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February 2009 | Vol. VIII - No. 2




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Retailing Tips: Are Your Online Sales In Line?

Why Some Selling Sites Aren’t Worth the Bother


“There’s a lot of maintenance, hiding things that are out of stock and just the day-to-day stuff.” John Naisbitt, Thinker Things
With additional reporting by Terri Hughes-Lazzell, Chris Lundy, Claudia Newcorn, Marie Raven, Brenda Ruggiero and Elise Yousoufian

While many small-business owners dream of millions of credit-card sales from their online stores, more realistically, the majority find a website to be a consistent advertisement.

"It’s just a business card site,” Paul Faustine of Red Dragon Toys in Brunswick, Maine, told TDmonthly Magazine of his store’s online presence. “Yellow Pages don't work anymore."

My former retail business had an online store for more than two years. I was the only one with time to work on it, however, so we removed the store and refocused the website to communicate our core business products and services.

The challenge of the online store for a small business is that it’s not always integrated with the point-of-sale system and it’s a lot of work to manage inventory and fulfill orders in a timely fashion.

“There’s a lot of maintenance, hiding things that are out of stock and just the day-to-day stuff,” admitted John Naisbitt, owner of Thinker Things in Del Mar, Calif.

Sixty-five percent of the 39 retailers TDmonthly Magazine surveyed have an online store component; however, only six reported significant sales (roughly 30 percent or more) from the website. The rest reported sales of 5 percent or less.

Ensuring that your website is working hard as a quality advertisement isn’t a difficult chore. Ask these questions:

1. Is your contact information (phone number, address and email address) on every single page? It should be easy for customers to reach you.

2. Is your website current? Remove old promotions, calendars or coupons. If you have news on your site, make sure it stays current. “News” from a year ago can be a turn-off to customers and potential customers.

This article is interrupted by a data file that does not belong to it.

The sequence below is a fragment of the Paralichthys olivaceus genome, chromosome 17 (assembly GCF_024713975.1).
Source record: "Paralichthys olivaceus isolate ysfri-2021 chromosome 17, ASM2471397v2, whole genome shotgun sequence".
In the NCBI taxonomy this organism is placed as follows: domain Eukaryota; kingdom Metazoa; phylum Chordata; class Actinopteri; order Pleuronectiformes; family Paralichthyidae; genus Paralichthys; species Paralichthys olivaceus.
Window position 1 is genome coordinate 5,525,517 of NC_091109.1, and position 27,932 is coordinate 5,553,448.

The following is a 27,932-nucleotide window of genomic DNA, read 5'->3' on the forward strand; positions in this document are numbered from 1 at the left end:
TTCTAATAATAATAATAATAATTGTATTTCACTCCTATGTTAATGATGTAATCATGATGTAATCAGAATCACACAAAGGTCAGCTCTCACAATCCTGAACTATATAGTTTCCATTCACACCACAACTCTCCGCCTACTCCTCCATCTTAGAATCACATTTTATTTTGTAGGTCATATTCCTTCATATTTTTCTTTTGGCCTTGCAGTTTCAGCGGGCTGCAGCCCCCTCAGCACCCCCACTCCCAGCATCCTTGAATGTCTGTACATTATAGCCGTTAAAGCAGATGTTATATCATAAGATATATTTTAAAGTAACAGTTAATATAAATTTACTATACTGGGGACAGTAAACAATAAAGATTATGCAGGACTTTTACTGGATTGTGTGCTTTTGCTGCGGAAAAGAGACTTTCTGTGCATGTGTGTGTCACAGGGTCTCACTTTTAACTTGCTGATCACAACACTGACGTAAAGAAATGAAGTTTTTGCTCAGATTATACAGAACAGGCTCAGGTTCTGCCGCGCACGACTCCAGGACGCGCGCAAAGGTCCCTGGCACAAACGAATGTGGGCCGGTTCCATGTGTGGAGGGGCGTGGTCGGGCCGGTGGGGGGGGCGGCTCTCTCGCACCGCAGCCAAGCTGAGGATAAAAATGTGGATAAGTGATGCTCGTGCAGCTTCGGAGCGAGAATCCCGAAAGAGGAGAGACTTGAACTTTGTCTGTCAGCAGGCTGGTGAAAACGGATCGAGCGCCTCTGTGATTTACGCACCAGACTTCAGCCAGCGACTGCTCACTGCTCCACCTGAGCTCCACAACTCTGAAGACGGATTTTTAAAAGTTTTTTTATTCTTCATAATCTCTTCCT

3. If you do have an online store, how many steps does it take to place an order? The ordering process should be simple. Too many clicks may convince a customer to change his or her mind. All of the information a customer needs to enter — shipping address, billing address, credit card info, etc. — should be on a single screen.

4. Is the site user-friendly? “We just spent a lot of money this year … added a logo and redid the entire website,” Mike DiAndrea, manager of Hardware Centre in Paoli, Pa. “It's more kid-friendly and colorful, and has better descriptions for the products.”

5. How much do you spend managing the online store, including fulfilling orders? This can tell you how valuable your online store is. There isn’t a single answer, but if your online store contributes less than 5 percent of your sales but requires more than 10 percent of your time, it might not be worth it. More than a third of the retailers TDmonthly spoke with reported that their biggest challenge was finding the time to manage the online store.

Jeffrey Boldt of A Planet’s Wild in Muscatine, Iowa, found that the sales from his store’s website were “just not enough” when compared with his brick-and-mortar sales, he told TDmonthly.

6. Do you know how many people visit your website and which pages are most popular? Tracking which pages are visited, when, and by how many people will help give you an idea of what to tweak. See www.google.com/analytics to get started.

7. Is your website address on all of your marketing materials and in your email signature? Your website is your best always-on advertisement. Make sure you’re doing everything to get the word out!



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Adeena MignognaWriter's Bio: Adeena Mignogna is an entrepreneur and writer who specializes in writing about small business, particularly retail. She started her own retail business in 2002 and operated it for more than five years. Now, she helps others through ups and downs in their business ventures. Adeena is the author of "Cute Little Store: Between the entrepreneurial dream and business reality" and the soon-to-be-released "Cute Little Store 2: What ever happened to that cute little store?" Read more articles by this author

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